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Today, our team was bought a drink or two by our company, so I was talking with an Afroamerican colleague and was trying to describe him that I had seen San Francisco in San Andreas GTA game, but he couldn't understand about what version of the game I was talking about, so I was trying to describe him the main player, which is a black person.

In my attempt, I said black guy, but as soon as I started the phrase I decreased the volume of my voice and I actually told that only to the 3rd guy in our conversation and I do not know if the Afroamerican person really heard me or even if he reacted, because I looked intentionally the other guy, since I felt I was telling something bad.


Tonight, some people stole our phone, and they happened to be black, and when I finally found a police officer, I was trying to describe him the scene and in my rush I said "..the black guy grabbed the phone.." and the police officer was also black. So did I say something offensive? I only that afterwards...

So, is the phrase "black guy" accepted for a tourist like me (it's freaking obvious I am one)?

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    I'll also note that, even as a tourist, you should always be aware of your surroundings. You are quite fortunate that you weren't seriously injured. This has been going on for a while. – Michael Hampton Aug 6 '16 at 6:39
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    @MichaelHampton I couldn't agree more. Well I would let the narrator know that it's all about Marketing. I am not that type of guy, fortunately, my mobile has buttons and it can only phone and text! But my colleague is a type that has the latest phone! Thanks for the good advice. It was a mistake to chase down the thieves, we should have done nothing, but as my colleague went after them, I automatically did so too, while I know I shouldn't! :/ phoog, thanks! – gsamaras Aug 6 '16 at 6:45
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    As a sidenote, you don't have to "find a police officer," you can call 911 (assuming you're with someone else who has a phone) or ask someone to call 911 for you. How quickly the police will come may vary depending on what else they have happening, but it may be better than wandering around looking for an officer. – Zach Lipton Aug 6 '16 at 7:43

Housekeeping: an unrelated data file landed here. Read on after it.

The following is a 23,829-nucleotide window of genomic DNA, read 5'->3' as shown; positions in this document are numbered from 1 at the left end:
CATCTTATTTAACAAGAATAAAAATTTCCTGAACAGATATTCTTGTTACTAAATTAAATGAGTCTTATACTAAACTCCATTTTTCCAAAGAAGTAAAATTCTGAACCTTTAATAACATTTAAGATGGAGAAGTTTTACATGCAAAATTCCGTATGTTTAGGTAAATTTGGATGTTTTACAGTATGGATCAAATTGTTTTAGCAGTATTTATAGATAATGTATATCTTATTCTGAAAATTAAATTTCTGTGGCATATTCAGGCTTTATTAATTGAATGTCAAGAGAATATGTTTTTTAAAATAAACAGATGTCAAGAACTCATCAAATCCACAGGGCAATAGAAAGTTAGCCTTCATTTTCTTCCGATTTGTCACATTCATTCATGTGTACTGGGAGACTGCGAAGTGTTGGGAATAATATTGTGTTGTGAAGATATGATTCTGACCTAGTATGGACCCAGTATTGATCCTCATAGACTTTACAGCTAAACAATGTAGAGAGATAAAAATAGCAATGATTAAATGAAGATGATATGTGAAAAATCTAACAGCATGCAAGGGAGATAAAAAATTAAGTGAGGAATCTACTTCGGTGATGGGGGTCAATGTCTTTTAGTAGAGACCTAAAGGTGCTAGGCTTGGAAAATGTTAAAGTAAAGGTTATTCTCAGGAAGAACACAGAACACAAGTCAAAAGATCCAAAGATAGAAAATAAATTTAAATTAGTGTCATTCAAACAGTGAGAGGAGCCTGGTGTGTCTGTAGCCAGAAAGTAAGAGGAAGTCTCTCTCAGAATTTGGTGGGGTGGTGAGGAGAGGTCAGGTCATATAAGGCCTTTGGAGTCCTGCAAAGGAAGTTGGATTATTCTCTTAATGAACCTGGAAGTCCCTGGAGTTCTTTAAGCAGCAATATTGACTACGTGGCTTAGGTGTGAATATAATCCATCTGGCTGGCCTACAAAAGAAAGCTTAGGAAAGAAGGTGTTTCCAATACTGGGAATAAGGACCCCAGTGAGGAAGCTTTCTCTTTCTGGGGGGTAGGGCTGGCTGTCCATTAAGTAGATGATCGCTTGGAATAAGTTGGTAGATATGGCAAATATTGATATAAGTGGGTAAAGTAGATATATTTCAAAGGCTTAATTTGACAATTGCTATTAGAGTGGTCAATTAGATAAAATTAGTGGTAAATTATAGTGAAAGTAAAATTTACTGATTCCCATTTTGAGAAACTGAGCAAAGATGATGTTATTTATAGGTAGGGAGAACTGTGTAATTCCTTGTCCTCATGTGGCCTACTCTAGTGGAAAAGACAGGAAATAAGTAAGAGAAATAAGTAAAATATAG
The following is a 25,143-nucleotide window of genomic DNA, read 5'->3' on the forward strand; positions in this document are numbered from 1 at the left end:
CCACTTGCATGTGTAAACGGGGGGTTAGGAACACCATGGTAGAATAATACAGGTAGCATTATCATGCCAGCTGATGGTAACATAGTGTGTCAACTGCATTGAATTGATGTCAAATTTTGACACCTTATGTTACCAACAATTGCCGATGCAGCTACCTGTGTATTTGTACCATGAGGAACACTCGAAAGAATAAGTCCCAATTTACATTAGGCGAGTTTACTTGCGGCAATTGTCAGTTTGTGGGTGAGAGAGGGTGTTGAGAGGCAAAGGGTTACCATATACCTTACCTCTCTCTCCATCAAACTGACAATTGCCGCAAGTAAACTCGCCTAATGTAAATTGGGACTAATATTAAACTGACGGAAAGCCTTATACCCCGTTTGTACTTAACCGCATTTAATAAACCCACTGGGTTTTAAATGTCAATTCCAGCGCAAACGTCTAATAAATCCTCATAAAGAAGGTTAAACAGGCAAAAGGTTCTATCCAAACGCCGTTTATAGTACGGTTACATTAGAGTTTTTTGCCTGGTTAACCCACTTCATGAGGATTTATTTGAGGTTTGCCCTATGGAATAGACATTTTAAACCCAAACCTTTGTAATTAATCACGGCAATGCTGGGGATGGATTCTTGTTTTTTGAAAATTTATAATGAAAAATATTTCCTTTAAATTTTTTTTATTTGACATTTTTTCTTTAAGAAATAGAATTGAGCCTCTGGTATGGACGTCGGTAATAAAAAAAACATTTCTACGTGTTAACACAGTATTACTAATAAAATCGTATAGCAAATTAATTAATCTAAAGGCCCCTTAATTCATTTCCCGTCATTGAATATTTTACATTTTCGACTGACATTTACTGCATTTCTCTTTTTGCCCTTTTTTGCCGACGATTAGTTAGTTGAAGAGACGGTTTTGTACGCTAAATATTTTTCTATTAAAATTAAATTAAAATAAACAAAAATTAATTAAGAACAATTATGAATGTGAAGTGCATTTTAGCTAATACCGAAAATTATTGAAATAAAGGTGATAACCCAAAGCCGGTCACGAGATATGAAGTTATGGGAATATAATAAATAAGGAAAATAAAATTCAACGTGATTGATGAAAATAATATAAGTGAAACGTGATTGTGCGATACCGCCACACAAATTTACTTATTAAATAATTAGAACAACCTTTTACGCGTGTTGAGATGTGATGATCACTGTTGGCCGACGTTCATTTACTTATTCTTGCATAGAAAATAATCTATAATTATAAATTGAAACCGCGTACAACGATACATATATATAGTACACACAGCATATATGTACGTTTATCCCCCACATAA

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    Although it is of course unacceptable to treat people differently based on external attributes such as skin tone, hair color, tattoo's, etc., I feel that it is also something we are often too politically correct about. I would find it much more awkward to say "that person over there, a little to the left, with the yellowish sweater and the sunglasses -- no, that's beige, I mean more like light-blue" when they have an obvious identifying trait such as "the dude with the tattoo's" or "the black woman". [1/2] – CompuChip Aug 6 '16 at 12:06
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    Of course, it becomes a different story when you say "I didn't see the robber but he was probably black" or call the tattoo'ed guy "that Hell's Angel over there" based purely on his looks. However, I live in a pretty open-minded environment, in and it probably does not work like this in any place in the world, so +1 for asking. [2/2] – CompuChip Aug 6 '16 at 12:06
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Black vs African-American (and in written English, Black vs black) is a complicated language and cultural question without clear answers. Entire books can and have been written on the subject. This answer is one (not-black) person's opinion, and really diving into it is probably more of a matter for a site like english.stackexchange.com.

But none of that particularly matters to a tourist. The short answer is that both terms are generally considered acceptable in common newspaper style and spoken English (though African-American is generally not used when describing people of Caribbean descent). "Black man" is a common descriptive term and is not inherently offensive.

As always, be respectful and avoid labeling people unnecessarily. Most other terms are outdated and/or offensive and should be avoided. "Afroamerican" isn't in particularly common usage. Your original question, "how to handle black people in California," caused me to jump a little bit, as people of any race aren't generally "handled." In general, avoid describing people by race unless it's relevant (and it probably is relevant if you're trying to describe a certain game's protagonist or are giving a full description of the people who took off with your phone).